A platen temperature of 340° F. was used along with two total press cycles of 3.00 and 3.75 minutes for all formulations.
The results reported in Tables IV-VI, below, show that the internal bond strengths achieved using the new resins made according to the present invention, i.e., those of Examples 3, 6 and 9, are equal to those samples made using resin binders prepared by the conventional or base methylolated method, i.e., those of Examples 2, 5 and 8, while the desiccator values observed are at least 50% lower. For example, the 1.3 conventional mole ratio resin of Example 5, at a 3.5 minute press cycle, produces 1.31 ug/ml, whereas the same mole ratio acid condensed resin, Example 5, produces 0.37 ug/ml. The 71% reduction in emission is directly related to the percent methylene functionality as outlined in Table II, above.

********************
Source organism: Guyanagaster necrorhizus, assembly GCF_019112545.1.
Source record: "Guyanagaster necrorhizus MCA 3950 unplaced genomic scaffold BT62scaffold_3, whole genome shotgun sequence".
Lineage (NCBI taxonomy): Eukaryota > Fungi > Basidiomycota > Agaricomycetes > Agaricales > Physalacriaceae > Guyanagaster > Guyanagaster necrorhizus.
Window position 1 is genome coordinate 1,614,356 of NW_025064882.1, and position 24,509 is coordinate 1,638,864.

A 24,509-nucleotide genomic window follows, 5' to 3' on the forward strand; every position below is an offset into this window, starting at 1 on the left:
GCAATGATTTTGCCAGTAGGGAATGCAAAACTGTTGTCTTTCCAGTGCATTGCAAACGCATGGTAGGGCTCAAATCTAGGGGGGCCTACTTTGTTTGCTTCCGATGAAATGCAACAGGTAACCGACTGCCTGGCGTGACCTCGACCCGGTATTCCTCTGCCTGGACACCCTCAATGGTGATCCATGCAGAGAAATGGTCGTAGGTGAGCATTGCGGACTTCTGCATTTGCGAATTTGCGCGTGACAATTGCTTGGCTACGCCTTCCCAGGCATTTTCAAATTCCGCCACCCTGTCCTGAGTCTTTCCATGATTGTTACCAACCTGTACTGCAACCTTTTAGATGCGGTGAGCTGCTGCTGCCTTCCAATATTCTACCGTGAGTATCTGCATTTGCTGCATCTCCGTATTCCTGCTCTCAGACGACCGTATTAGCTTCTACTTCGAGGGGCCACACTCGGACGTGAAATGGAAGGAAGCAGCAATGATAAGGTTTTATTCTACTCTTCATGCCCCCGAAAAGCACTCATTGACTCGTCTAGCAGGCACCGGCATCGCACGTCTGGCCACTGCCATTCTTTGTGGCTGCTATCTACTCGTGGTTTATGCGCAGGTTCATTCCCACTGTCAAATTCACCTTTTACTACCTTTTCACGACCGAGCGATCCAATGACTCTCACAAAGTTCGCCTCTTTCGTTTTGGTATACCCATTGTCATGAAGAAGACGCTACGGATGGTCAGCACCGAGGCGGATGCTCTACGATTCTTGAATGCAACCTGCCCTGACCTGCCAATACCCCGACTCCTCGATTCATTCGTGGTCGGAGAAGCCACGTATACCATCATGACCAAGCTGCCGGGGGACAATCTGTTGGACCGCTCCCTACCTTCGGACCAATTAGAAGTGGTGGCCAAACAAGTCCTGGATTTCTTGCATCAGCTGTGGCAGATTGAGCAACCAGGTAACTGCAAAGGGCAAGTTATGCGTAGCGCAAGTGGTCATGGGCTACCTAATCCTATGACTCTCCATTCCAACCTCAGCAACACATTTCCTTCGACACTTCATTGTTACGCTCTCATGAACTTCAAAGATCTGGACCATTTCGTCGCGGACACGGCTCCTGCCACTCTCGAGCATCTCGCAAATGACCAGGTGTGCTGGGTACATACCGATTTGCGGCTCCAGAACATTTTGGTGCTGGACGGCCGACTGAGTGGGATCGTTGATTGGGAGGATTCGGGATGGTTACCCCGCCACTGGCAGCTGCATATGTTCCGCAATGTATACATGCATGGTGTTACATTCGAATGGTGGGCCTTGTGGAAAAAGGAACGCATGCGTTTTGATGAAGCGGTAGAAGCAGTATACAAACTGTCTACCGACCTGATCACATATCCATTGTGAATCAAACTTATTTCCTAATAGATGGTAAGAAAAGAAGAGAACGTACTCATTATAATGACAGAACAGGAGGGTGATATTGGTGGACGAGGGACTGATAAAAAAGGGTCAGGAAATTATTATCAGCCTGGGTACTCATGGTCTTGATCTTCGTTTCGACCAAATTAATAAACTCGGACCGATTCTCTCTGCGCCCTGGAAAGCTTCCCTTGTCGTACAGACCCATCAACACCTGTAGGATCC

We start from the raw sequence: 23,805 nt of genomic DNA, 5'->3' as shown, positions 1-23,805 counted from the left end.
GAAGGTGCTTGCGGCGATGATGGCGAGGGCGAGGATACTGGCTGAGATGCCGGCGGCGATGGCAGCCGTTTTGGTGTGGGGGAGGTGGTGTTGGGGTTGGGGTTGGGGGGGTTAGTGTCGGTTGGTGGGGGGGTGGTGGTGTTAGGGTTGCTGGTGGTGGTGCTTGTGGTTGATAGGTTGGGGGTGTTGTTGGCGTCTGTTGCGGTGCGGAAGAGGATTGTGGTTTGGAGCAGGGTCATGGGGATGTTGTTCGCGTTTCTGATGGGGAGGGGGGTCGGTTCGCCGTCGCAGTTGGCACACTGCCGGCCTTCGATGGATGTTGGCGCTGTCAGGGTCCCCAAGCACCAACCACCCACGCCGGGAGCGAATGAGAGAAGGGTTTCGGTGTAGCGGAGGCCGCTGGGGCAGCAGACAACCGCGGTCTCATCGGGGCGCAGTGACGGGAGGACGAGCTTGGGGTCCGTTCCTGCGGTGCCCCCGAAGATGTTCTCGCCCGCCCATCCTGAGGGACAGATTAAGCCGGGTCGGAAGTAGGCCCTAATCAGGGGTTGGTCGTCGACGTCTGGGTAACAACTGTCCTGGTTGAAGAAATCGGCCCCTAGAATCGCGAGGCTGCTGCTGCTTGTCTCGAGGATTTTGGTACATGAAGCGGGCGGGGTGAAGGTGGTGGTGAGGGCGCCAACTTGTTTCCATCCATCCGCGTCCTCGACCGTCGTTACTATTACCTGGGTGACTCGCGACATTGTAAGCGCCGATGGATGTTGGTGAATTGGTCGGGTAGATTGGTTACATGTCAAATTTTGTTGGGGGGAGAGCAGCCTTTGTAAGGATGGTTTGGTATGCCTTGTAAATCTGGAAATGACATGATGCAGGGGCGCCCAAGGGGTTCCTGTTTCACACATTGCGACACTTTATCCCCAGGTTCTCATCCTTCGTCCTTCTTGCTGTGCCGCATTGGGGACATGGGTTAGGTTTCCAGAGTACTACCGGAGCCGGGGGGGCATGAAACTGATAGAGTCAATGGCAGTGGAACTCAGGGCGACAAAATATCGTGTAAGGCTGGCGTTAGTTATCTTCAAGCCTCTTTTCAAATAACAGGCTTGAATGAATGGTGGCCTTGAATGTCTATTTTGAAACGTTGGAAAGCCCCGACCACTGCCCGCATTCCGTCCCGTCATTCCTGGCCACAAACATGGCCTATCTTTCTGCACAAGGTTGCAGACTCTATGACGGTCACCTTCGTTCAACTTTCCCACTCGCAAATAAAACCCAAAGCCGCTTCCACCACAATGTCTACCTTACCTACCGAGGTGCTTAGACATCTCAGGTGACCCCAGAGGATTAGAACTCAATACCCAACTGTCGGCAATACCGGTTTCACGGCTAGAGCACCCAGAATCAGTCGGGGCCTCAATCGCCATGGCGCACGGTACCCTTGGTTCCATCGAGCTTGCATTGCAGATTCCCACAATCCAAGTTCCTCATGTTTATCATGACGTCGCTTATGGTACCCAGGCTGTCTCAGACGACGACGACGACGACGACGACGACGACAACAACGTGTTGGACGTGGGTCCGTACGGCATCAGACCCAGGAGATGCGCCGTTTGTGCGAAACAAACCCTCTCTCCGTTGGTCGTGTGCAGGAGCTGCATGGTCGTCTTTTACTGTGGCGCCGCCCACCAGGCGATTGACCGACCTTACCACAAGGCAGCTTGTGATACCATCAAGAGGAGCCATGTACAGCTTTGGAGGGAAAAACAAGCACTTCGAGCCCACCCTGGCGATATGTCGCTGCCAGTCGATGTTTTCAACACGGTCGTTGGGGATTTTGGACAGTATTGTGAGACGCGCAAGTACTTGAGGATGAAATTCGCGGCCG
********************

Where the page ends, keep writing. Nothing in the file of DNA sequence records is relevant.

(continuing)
TABLE IV______________________________________UREA-FORMALDEHYDE RESIN @ 1.25F/U MOLE RATIO AND TWO PRESS CYCLES Press Cycle @ 340° F. 3.5 Minutes 2.75 Minutes______________________________________Resin of Example No. 8 9 8 9Treated Furnish, M.C. % 7.3 7.0 7.3 7.0Resin Application, % resin 8.0 8.0 8.0 8.0solids, dry basisPhysical Propertiesof the BoardDensity, #/Ft3 O.D. 44.6 43.8 43.1 43.4Internal Bond, psi 163 139 131 123Residual Formaldehyde (2 hr.) 1.00 0.45 1.02 0.47Desiccator Value mg/ml______________________________________
TABLE V______________________________________UREA FORMALDEHYDE RESIN @ 1.30F/U MOLE RATIO AND TWO PRESS CYCLES Press Cycle @ 340° F. 3.5 Minutes 2.75 Minutes______________________________________Resin of Example No. 5 6 5 6Treated Furnish, M.C. % 7.6 7.5 7.6 7.5Resin Application, % resin 8.0 8.0 8.0 8.0solids, dry basisCatalyst, Solids, pts.(40% (NH4)2 SO4) 0.8 0.8 0.8 0.8Physical Properties (5/8")of the BoardDensity, #/Ft3 O.D. 45.0 42.8 45.0 44.1Internal Bond, psi 136 123 127 146Residual Formaldehyde (2 hr.) 1.31 0.37 1.64 0.41Desiccator Value mg/ml______________________________________